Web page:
“Cal Poly supports the free speech rights of all of its campus community members and visitors. To ensure that the exercise of the right of free expression does not interfere with university functions, imperil public safety, obstruct or damage university facilities, or cause individuals to become audiences against their will, the university maintains and enforces campus regulations regarding the time, place and manner of the exercise of free expression by individuals and groups. These are outlined in Campus Administrative Policy 140.”

Lazier added that the career fair was not open to the public.

“Someone who chooses to stage a disruptive protest during such an event could face potential criminal charges. As well, if this action is engaged in by an employee or student, the university would review the activity to determine whether it violated a university policy. If a violation of university policy is found to have occurred, an employee and/or student could face appropriate disciplinary action. Privacy laws preclude the university from discussing any specific student conduct processes, so I can’t tell you whether there are any reviews under way specific to this matter."

Lazier said there were no arrests associated with the protest, and there weren't any criminal charges submitted to the District Attorney’s Office.

So what’s next?

“I'm not 100 percent sure what to expect,” said Kristen Whalen, also a protester. “But I don't think any sanctions they propose are warranted, because we weren't doing anything and exercising free speech and our First Amendment rights.

And did she tell her parents?

“My mom is supportive of me.” Whalen said. “But she said to be careful, because we're going against some pretty powerful people.”

Below is the original transcript of an interview aired on KCBX’s Issues & Ideas on Tuesday, May 23, 2018.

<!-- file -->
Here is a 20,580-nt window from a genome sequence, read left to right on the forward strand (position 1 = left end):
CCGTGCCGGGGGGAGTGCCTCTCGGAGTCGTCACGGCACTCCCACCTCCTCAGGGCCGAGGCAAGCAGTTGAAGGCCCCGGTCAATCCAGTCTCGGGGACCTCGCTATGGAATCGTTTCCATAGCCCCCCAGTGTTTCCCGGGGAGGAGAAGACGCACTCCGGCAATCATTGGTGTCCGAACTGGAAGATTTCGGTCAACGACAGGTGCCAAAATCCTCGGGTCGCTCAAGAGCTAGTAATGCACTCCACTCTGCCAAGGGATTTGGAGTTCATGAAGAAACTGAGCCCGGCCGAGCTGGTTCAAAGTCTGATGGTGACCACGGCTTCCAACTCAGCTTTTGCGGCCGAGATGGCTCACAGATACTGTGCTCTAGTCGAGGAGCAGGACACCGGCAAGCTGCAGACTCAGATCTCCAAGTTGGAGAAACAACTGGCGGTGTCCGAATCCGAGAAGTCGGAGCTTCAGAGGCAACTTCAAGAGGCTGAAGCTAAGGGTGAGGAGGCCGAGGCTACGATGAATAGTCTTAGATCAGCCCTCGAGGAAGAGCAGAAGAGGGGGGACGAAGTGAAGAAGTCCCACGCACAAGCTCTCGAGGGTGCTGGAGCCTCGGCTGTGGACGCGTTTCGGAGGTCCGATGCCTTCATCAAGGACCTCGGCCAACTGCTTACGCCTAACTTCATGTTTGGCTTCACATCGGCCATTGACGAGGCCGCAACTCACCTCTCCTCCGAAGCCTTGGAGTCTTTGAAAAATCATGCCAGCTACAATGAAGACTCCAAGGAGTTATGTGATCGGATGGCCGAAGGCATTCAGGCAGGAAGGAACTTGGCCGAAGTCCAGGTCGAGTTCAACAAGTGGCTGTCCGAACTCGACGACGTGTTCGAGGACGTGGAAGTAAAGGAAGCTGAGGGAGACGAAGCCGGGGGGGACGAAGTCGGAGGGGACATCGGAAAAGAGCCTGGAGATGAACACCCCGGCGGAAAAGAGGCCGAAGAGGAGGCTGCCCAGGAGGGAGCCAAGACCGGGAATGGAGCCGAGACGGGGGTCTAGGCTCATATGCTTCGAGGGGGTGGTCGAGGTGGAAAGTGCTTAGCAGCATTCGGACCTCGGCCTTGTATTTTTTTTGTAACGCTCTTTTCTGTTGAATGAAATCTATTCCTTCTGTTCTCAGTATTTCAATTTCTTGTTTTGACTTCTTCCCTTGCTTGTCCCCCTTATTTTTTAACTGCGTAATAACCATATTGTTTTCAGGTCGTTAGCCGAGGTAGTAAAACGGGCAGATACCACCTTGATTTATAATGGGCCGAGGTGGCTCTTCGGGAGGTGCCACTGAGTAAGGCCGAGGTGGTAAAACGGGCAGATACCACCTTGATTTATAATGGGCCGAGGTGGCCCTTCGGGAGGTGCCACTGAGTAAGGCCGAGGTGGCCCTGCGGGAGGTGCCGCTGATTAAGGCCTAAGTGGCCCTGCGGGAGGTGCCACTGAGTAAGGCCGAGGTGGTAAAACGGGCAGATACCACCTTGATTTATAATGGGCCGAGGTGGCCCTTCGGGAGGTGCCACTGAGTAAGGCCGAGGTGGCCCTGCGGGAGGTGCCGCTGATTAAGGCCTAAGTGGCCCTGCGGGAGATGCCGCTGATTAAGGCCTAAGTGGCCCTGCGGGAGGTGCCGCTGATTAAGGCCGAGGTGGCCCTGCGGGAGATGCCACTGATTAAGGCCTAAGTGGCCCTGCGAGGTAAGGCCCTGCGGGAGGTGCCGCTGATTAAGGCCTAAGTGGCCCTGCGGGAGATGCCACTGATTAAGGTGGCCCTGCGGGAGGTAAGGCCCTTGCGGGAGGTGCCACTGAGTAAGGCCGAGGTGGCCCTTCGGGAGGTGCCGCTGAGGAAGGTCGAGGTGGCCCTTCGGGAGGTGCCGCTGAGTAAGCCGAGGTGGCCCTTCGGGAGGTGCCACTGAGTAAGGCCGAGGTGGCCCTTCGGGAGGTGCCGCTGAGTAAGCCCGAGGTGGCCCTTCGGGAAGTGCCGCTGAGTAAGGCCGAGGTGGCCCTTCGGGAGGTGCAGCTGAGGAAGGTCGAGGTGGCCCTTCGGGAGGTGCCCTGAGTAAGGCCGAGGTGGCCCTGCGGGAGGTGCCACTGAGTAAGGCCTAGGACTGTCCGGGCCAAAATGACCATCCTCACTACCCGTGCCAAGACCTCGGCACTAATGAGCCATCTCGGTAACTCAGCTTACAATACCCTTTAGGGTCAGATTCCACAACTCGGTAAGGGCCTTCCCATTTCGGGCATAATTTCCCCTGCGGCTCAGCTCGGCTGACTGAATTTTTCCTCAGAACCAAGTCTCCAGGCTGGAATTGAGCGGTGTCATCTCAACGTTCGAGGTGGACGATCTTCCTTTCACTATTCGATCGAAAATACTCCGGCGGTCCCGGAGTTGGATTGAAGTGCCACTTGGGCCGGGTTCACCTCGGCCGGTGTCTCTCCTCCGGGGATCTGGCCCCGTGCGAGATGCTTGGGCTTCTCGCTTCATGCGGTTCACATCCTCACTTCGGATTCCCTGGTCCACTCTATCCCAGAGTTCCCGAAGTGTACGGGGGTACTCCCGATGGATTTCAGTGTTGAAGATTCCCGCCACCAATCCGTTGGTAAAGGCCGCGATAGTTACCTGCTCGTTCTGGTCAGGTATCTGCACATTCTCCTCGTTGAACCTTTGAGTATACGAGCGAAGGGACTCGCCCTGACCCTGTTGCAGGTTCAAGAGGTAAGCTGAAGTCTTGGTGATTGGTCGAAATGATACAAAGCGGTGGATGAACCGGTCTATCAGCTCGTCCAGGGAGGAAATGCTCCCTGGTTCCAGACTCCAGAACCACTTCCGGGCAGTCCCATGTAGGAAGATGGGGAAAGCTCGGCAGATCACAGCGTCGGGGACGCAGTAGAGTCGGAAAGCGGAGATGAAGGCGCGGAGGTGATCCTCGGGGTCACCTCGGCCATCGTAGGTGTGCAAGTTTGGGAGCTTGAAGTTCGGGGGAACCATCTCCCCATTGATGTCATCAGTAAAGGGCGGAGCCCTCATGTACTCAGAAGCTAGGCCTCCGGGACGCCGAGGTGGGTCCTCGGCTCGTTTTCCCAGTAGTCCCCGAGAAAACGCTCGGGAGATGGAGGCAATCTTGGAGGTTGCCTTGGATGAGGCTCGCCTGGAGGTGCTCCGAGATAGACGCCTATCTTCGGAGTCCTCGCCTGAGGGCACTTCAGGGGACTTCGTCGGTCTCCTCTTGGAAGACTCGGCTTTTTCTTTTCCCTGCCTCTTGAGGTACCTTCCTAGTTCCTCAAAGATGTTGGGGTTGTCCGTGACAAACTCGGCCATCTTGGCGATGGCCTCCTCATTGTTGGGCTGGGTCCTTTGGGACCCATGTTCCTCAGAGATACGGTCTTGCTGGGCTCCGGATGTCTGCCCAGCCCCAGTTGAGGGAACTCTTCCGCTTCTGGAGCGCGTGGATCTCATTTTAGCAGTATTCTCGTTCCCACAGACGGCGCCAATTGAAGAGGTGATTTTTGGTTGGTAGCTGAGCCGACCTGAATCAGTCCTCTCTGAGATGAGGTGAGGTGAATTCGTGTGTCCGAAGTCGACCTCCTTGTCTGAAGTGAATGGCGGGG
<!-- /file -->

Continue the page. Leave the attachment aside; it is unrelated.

[audio from protest]

TYLER PRATT, KCBX Host and Reporter: What you're hearing right now is a part of a video taken at a career fair at San Luis Obispo's California Polytechnic State University - or Cal Poly - about a month ago. It is six student protesters, sitting on the ground, singing and holding a banner. They were protesting the US defense contractor Raytheon. The company had a booth at the career fair.

The protest didn't last very long. No one was arrested, and the protesters left not long after. But a couple of weeks later, the students started receiving letters. The letters informed them they were under investigation by the university. They had broken some rules, and disciplinary action could be taken. The students say they were exercising their First Amendment rights.

This comes at a time when the university has been the setting of free speech debates. Earlier in the spring, a Cal Poly fraternity member wore blackface, and this shined a light on a string of racist incidents at the university. Cal Poly's president Jeffrey Armstrong said his hands were tied to take any disciplinary action against students involved because they were protected by the First Amendment. This is also a university where the Cal Poly Republicans erected a controversial free speech wall that ended up displaying racist and xenophobic remarks. Cal Poly also permitted conservative provocateur Milo Yiannopoulos to come to campus, twice...allowed due to free speech and in return spent tens of thousands of dollars on security.

KCBX News reached out to Cal Poly to learn more about the investigation. A spokesperson said the administration wasn't able to speak with us and can't talk about student conduct processes.

Earlier this week I sat down with five of the students involved in the protest to hear about what happened, from their point of view. 

MATT KLEPFER: I am Matt Klepfer. I am a recent Cal Poly graduate in political science and I'm a member of the SLO Peace Coalition. So, yes, in February we had a, “Divest From the War Machine,” week of action - we had a bunch of educational events. We watched a movie. We had an awesome discussion about how our campus is linked to the war machine. And then we wanted to come up with kind of what was our next big thing and we've always wanted to make our presence known at a career fair. Not to be disruptive. Not to shut down the event. But to be there and to express our right to free speech. And so when this one came around, we really thought this was an awesome opportunity to make ourselves known, get the word out, and make people think, right? You're not just going to a career fair. This is not just a place to get a job, right? There are certain jobs that go into certain industries that are really violent. So we showed up. We we met before to talk about what we were what our plan was for the day.